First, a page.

Several Factors Linked to Endocrine-Disrupting Chemical Levels in Black Women.
Black women in the US are two to three times more likely than their White counterparts to develop fibroids, a hormone-dependent disease. Some recent studies suggest that Black women are exposed to higher levels of endocrine-disrupting chemicals than White women through a range of personal care and consumer products. But few prospective studies have gathered race-specific data on the presence of these chemicals in non-pregnant women.
Now, a new study led by School of Public Health researchers found that concentrations of BPA and other phenols, triclocarban, and parabens in a cohort of Black women varied by the women’s body mass indices (BMIs) and education, as well as by season.
The study was published in the Journal of Exposure Science & Environmental Epidemiology.
“Although Black women may disproportionately be exposed to endocrine-disrupting chemicals, and disproportionately affected by some of the health outcomes associated with exposure, this population has not been well-represented in existing research on these chemicals,” says lead study author Traci Bethea (SPH’11), assistant professor of medicine at the School of Medicine and a researcher in BU’s Slone Epidemiology Center.
The study is the first from a team of researchers led by Lauren Wise, professor of epidemiology, trying to understand the role these chemicals play in the high rate of fibroids among Black women in the US. Their research uses data from the Study of Environment, Lifestyle and Fibroids (SELF), which follows a cohort of 1,693 Black women who were 23–34 years old and living in the Detroit metropolitan area when they were recruited between 2010 and 2012. The participants regularly answer questionnaires, and have their height and weight information and urine and blood samples collected.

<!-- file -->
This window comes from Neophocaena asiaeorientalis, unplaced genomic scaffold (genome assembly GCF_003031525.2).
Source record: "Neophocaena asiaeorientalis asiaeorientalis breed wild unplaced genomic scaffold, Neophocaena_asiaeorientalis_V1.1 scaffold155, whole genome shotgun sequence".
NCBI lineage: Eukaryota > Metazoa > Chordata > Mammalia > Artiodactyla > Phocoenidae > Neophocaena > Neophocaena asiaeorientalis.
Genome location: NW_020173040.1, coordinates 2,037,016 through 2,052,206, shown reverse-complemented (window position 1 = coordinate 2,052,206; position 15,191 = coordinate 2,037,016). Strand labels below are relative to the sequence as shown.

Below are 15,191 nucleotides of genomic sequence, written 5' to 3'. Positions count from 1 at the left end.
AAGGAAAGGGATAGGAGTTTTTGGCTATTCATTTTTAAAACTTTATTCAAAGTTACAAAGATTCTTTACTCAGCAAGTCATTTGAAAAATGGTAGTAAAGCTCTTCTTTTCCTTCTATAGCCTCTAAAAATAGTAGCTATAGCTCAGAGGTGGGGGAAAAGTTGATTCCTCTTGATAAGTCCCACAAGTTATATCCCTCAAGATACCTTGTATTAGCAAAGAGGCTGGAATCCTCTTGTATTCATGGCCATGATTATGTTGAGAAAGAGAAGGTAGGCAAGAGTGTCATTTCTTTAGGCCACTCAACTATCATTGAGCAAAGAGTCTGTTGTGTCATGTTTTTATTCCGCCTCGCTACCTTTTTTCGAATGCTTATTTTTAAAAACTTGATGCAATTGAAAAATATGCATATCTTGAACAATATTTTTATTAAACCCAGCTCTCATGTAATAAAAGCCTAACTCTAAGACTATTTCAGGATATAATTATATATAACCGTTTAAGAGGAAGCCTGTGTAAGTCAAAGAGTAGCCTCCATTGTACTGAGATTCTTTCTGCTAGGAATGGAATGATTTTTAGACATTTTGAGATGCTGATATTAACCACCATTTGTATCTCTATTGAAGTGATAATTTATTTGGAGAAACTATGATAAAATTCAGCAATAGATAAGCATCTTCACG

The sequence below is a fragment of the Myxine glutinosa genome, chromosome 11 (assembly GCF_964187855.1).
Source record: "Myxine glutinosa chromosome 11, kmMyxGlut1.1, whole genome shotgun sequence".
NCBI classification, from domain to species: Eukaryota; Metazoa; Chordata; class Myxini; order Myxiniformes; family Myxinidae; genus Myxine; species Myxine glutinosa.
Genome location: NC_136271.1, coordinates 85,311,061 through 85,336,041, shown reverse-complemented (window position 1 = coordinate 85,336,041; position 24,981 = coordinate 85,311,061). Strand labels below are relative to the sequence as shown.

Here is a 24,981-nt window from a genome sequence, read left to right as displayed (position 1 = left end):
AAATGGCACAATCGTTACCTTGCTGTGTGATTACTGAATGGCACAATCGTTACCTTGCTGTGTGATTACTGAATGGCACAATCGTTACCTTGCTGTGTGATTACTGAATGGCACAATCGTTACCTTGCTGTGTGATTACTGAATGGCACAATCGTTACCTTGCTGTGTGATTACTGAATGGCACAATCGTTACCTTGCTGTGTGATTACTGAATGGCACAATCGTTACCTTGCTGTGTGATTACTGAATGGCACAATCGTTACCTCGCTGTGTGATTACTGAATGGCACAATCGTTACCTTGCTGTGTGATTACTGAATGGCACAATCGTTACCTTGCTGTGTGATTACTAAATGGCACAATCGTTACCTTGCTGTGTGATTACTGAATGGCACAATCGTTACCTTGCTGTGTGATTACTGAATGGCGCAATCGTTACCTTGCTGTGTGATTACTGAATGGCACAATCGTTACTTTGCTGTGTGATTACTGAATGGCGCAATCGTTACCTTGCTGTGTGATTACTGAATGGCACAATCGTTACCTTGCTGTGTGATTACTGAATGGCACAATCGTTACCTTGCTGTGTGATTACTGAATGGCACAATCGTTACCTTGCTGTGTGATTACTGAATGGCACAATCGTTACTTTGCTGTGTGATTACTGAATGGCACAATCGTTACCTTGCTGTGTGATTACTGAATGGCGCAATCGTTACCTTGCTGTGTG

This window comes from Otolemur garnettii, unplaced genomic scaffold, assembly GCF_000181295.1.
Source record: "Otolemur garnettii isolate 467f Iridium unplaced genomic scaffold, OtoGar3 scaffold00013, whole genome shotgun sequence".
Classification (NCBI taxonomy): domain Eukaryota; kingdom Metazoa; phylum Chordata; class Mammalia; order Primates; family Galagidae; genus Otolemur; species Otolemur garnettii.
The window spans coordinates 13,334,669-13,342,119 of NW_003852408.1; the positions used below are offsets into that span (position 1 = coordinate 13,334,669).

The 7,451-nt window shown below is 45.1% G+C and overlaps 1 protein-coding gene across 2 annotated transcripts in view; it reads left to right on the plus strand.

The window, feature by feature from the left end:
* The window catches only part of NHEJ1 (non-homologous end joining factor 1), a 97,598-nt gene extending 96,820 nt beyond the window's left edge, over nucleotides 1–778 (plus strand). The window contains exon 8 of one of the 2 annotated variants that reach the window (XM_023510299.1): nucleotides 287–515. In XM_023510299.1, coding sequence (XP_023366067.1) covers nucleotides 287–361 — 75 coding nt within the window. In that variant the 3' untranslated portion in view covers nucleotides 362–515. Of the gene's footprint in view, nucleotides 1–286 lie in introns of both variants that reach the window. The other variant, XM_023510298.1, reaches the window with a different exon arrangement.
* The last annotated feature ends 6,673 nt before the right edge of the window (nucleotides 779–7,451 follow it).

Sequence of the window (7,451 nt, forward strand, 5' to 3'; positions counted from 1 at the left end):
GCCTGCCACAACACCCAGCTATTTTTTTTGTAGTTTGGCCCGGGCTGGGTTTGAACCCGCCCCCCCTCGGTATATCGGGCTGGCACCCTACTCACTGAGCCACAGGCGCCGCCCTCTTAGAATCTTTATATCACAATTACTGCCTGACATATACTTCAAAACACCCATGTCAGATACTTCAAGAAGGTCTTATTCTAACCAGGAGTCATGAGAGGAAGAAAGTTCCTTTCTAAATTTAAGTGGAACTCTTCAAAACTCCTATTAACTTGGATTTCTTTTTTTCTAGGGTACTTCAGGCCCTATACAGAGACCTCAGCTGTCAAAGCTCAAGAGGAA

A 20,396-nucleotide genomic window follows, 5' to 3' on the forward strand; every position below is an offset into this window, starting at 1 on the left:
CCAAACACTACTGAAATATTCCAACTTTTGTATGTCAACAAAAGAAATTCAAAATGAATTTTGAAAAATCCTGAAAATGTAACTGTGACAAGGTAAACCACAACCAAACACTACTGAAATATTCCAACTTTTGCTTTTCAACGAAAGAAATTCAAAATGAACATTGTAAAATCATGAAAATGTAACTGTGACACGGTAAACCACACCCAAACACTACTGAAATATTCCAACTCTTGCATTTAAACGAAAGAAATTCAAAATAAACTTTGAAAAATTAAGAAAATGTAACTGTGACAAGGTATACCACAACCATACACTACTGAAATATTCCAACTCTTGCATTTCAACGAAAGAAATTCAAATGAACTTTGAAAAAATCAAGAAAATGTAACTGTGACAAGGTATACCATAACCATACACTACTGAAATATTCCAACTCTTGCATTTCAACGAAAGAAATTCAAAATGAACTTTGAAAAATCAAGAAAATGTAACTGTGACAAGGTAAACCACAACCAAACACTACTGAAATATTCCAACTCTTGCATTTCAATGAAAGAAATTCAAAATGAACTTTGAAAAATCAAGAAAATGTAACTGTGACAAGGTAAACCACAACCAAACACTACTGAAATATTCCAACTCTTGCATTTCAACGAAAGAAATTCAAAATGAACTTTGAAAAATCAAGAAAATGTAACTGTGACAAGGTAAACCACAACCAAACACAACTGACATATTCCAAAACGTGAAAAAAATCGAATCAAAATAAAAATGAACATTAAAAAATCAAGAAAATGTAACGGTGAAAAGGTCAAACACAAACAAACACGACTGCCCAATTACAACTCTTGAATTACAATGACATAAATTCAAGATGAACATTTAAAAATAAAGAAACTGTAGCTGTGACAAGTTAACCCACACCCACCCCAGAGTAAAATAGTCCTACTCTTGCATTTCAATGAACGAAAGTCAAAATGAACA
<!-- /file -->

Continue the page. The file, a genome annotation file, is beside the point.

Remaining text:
For the current study, the researchers looked at the concentrations of several endocrine-disrupting chemicals in the urine of 766 of the participants: seven phenols, tricocarban, and four parabens. These chemicals are present in a range of products including food containers, sunscreens, hair products, personal lubricants, menstrual products, and even cash register receipts.
The researchers found all of these chemicals in the urine of over half of the participants. The concentrations were highest for methyl paraben, propyl paraben, and the phenol benzophenone-3. The strongest factors associated with the chemical concentrations were the season of urine collection, education level, and BMI.
The authors wrote that the varying levels of different chemicals by season could reflect different product use, such as sunscreen in summer, as well as diet, travel, and/or changes in the levels of these chemicals in the environment. Higher levels of some of the chemicals among participants with more education, they wrote, could be linked to the pattern in the US of people with more education eating more seafood. The researchers also noted that the levels of some chemicals were higher when BMI was higher, while others were lower, likely having to do with an array of processes and interactions between different chemicals and fat in the body.
The study’s other co-authors included: postdoctoral associate Amelia Wesselink; Jennifer Weuve, associate professor of epidemiology; and Michael McClean, professor of environmental health. The other co-authors were Russ Hauser and Paige Williams of the Harvard T.H. Chan School of Public Health; Xiaoyun Ye and Antonia Calafat of the National Center for Environmental Health; and Donna Baird of the National Institute of Environmental Health Sciences.
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